Manteno State Hospital



Over 40 years ago, in 1927, the first 1000 acres of farmland that would later become the 1200 acre Manteno State Hospital were purchased by the state of Illinois.

Two years later, on Nov. 21 1929, the formal dedication ceremony took place with the laying of the Administration Building’s cornerstone. Purpose of acquisition, as stated in the dedication, was to bring into being the tenth such hospital to be “dedicated by the State of Illinois to the welfare of its people for their relief and restoration, a place of hope for the healing of the mind and body where many may find health and happiness again.”

Manteno State Hospital Sign

The institution’s campus, on which the hospital wards and other buildings were built, is located two miles east and a mile south of the village of Manteno and totals 389 acres.

An additional 200 acres, bringing total hospital acreage to 1200 were purchased in 1936. At that time, all except 40 plus acres of buildings on the hospital’s four farms was farmed by hospital employees, assisted by patients. They grew grain foods and raised cattle and pigs. These provided much of the meat used by the hospital’s patients and employees. This type of work is no longer considered therapy and farming for patients was abandoned some years ago.

All except four farm buildings were torn down early in 1968 because they were no longer needed and were economically unrepairable. Farm acreage is now leased for over $35,000 a year to area farmers who raise corn and soybeans on it.

Partial view of the institution campus from the tower of the power plant
looking toward the administration building in center background.

The hospital is almost a city in itself. having its own administrative officials, system of roads, restaurants, police (security forces), fire department and a utilities system sufficient to run a moderately sized city.

The first patients were received Dec. 27, 1930 when 100 men were transferred from Kankakee State Hospital.

About 10,534 meals are served daily at an average cost of 35 cents for food and 30 cents for labor, or a total cost of 65 cents per meal. Average food costs for the 12-month period ending in June 1972 was $1,312,945 and labor cost $1,114,757.

Caring for the approximately 2,622 patients and for the buildings and grounds, and providing necessary supervision and administration, is an average of 1,993 employees as of September 1972. Of these, 977 are in direct patient care. Total estimated cost per patient per day for the year ending in June, 1972, excluding cost of maintenance of buildings and grounds, was $17.24.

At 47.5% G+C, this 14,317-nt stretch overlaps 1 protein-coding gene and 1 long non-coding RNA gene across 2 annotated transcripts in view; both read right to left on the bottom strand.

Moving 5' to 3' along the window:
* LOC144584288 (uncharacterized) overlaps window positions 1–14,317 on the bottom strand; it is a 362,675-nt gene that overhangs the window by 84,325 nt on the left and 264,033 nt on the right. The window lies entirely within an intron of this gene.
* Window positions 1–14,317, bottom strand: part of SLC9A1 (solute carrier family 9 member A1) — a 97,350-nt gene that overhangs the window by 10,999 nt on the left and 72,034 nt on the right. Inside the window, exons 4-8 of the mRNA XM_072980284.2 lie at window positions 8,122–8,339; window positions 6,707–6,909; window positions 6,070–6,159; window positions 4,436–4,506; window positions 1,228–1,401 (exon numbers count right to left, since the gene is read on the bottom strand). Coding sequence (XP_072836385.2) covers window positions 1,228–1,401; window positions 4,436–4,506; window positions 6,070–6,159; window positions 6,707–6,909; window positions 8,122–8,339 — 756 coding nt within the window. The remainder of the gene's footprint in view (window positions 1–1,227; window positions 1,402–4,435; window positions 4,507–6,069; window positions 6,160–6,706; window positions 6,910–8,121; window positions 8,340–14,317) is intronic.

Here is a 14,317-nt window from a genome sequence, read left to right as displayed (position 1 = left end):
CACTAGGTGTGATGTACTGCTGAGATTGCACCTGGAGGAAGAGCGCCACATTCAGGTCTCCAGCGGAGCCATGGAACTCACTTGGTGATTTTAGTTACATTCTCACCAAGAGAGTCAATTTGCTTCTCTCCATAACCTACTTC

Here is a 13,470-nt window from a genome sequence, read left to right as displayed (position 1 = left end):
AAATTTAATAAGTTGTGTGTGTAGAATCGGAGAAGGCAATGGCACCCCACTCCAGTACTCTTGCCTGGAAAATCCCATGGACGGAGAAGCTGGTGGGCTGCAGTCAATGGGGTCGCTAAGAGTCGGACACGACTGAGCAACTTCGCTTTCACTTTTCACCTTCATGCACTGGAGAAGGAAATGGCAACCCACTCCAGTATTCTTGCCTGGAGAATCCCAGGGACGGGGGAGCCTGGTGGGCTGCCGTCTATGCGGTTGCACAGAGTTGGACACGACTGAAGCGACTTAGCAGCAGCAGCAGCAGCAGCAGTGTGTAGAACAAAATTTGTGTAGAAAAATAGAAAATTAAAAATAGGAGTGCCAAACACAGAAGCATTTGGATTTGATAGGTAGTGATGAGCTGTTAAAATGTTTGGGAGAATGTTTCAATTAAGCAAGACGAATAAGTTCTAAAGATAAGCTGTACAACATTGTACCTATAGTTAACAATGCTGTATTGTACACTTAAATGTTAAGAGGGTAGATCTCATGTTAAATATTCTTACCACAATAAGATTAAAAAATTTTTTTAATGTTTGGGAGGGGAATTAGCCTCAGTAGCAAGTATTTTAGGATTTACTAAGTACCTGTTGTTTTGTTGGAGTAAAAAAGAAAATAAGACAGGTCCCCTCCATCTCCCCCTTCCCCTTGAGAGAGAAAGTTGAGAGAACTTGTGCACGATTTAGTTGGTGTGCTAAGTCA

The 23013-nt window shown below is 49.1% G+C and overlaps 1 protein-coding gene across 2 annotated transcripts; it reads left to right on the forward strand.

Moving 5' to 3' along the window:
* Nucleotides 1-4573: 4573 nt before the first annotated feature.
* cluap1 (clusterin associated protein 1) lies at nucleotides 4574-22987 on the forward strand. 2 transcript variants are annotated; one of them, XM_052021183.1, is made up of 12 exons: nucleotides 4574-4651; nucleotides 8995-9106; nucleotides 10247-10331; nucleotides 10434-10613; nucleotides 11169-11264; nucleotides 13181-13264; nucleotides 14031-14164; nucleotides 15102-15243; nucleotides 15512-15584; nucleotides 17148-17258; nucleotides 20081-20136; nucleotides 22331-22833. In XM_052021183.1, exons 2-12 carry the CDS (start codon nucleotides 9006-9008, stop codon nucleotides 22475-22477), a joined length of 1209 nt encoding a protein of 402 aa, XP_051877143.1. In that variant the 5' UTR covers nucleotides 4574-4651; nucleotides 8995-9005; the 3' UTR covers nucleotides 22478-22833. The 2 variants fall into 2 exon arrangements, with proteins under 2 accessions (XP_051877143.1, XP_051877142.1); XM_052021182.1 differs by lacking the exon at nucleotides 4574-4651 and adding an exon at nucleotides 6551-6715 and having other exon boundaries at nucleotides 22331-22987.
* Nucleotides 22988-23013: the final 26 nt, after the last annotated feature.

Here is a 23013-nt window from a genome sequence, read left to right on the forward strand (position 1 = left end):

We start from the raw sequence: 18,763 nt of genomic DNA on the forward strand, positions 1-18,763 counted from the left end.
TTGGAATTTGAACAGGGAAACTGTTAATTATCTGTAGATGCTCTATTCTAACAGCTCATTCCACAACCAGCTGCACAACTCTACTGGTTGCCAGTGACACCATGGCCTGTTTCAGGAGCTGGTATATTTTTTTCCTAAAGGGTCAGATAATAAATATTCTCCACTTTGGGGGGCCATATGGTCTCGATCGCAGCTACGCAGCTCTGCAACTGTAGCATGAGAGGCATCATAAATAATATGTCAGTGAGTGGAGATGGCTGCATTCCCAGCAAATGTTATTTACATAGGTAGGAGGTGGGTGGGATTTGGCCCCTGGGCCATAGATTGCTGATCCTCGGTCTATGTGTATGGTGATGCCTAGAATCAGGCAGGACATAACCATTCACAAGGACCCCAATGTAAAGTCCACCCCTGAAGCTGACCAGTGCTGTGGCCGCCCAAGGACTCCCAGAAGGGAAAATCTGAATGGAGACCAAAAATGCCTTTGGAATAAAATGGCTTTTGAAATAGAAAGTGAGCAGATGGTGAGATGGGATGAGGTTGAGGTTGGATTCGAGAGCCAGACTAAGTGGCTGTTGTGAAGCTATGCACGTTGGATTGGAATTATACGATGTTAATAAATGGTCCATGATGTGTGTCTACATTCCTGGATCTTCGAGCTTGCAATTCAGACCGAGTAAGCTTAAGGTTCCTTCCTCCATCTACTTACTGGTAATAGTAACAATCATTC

Following are some facts about the hospital’s physical facilities:
Manteno State’s heating and power plant generates super-heated steam which runs turbines that take care of a peak daytime electrical load of 2550 to 2600 kilowatts, This turbine exhaust steam is sent in a closed system throughout the hospital grounds. It heats buildings by means of radiators and cooks much of the food in the hospitals kitchens. This food is sent to patient dining rooms at the wards.

By means of heat exchangers, this steam also provides hot water for the buildings, including the kitchen and central laundry, and during summer provides for air conditioning systems operating on the principle of those in Servel refrigerators. Upon return to the heating plant the cooler steam is reheated and continues an endless cycle. About 150 tons of coal are required on hot summer days, up to 225 tons on winter’s coldest days. (The heating and power plant was demolished in December 2002.)

Manteno State Hospital Laundry Facilities 1966

The hospital’s laundry processes about 117 tons weekly in warm months. During cold months this drops to 114 tons. Its new laundry, which started operating in October of 1966, is believed to be the world’s largest and can process 10,000 pounds per hour. No other laundry can process over 7,000 pounds hourly, State laundry officials say. (This building is still in operation today by the company “Sodexho, Linen.”)

Water purchased from the Kankakee Water Company, which takes it from the Kankakee River, is re-chlorinated before distribution. Average daily consumption is 1-1/2 million gallons. A new three million gallon reservoir, which went into operation several years ago, provides sufficient storage capacity so that there is enough water for several days if the pipe from Kankakee were to break. Long before that time the break would be repaired.

The hospital’s sewage treatment plant handles a normal load of one million gallons daily. After treatment of the wastes, which are used as fertilizer on the hospital’s lawns and offered without charge to farmers, the remaining water is highly chlorinated and passes back into nearby Rock Creek’s south fork. Recent plant improvements make the effluent purer than the creek water into which it is discharged. The plant’s wastes treatment exceeds national standards, the hospital’s sanitary engineer reports.

*Information copied from a paper on file in the Manteno Public Library. Date unknown, but assumptions could be made that it was around 1972-73.

**Photograph photocopied from a paper on file in the Manteno Public Library that’s caption reads 1928, despite the information in the history text.


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